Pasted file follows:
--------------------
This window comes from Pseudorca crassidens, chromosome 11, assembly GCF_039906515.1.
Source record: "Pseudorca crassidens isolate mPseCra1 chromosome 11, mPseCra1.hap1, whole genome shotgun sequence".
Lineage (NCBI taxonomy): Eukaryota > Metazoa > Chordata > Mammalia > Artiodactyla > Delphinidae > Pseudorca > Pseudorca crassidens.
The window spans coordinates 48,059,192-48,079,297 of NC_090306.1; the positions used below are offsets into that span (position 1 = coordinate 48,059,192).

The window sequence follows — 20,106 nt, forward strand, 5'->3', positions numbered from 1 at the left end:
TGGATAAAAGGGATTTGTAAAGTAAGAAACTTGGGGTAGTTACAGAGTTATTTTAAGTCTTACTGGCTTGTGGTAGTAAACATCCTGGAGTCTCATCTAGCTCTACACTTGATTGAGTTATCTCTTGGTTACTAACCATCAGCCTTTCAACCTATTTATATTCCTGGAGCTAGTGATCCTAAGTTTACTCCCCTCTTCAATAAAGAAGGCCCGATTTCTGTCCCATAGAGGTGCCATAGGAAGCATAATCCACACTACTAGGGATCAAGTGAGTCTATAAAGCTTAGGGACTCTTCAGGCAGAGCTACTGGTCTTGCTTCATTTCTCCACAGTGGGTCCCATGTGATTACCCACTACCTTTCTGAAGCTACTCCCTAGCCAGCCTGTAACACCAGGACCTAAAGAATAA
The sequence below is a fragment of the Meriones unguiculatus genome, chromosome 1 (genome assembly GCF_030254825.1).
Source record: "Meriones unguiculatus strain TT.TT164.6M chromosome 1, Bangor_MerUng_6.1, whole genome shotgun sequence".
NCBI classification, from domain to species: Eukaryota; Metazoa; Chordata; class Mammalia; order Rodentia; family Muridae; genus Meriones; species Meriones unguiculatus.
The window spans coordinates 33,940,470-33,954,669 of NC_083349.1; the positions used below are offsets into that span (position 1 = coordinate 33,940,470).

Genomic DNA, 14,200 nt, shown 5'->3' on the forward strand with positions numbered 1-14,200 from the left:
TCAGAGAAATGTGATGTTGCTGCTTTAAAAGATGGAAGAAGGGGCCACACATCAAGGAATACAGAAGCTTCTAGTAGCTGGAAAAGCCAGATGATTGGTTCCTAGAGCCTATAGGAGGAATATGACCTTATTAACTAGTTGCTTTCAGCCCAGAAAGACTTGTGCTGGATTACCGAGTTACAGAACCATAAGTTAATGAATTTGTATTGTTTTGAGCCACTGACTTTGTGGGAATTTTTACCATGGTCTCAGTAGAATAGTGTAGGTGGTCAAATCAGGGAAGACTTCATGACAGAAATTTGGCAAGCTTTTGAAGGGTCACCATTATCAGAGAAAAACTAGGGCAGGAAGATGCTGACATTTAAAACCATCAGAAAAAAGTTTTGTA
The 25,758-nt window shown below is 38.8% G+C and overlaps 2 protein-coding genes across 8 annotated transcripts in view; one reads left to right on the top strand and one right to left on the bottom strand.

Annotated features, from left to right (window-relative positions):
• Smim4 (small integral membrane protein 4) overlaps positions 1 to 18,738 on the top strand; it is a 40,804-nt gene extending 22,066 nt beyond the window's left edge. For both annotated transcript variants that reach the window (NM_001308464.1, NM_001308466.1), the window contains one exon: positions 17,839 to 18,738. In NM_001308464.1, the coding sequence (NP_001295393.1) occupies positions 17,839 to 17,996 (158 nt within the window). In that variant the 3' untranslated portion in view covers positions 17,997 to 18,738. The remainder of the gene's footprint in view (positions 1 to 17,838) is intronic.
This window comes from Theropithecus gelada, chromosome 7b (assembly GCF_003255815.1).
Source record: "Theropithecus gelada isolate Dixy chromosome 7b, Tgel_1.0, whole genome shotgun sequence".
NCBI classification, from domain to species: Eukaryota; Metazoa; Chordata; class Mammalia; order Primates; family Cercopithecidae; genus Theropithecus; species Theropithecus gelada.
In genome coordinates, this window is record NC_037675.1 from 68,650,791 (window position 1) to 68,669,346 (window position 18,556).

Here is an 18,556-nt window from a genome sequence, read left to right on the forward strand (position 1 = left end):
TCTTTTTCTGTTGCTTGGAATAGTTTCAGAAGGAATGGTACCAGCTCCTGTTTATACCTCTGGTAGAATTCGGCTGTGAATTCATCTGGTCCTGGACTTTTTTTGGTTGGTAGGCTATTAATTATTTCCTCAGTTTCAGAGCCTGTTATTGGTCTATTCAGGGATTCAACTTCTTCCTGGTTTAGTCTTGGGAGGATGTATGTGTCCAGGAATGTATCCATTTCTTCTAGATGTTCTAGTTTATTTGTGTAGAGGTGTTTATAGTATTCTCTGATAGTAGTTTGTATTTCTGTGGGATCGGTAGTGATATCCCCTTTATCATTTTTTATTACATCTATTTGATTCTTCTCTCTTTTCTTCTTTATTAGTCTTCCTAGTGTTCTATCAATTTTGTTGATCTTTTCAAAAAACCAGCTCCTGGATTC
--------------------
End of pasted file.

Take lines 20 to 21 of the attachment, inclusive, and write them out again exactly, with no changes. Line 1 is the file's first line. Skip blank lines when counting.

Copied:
Here is an 18,556-nt window from a genome sequence, read left to right on the forward strand (position 1 = left end):
TCTTTTTCTGTTGCTTGGAATAGTTTCAGAAGGAATGGTACCAGCTCCTGTTTATACCTCTGGTAGAATTCGGCTGTGAATTCATCTGGTCCTGGACTTTTTTTGGTTGGTAGGCTATTAATTATTTCCTCAGTTTCAGAGCCTGTTATTGGTCTATTCAGGGATTCAACTTCTTCCTGGTTTAGTCTTGGGAGGATGTATGTGTCCAGGAATGTATCCATTTCTTCTAGATGTTCTAGTTTATTTGTGTAGAGGTGTTTATAGTATTCTCTGATAGTAGTTTGTATTTCTGTGGGATCGGTAGTGATATCCCCTTTATCATTTTTTATTACATCTATTTGATTCTTCTCTCTTTTCTTCTTTATTAGTCTTCCTAGTGTTCTATCAATTTTGTTGATCTTTTCAAAAAACCAGCTCCTGGATTC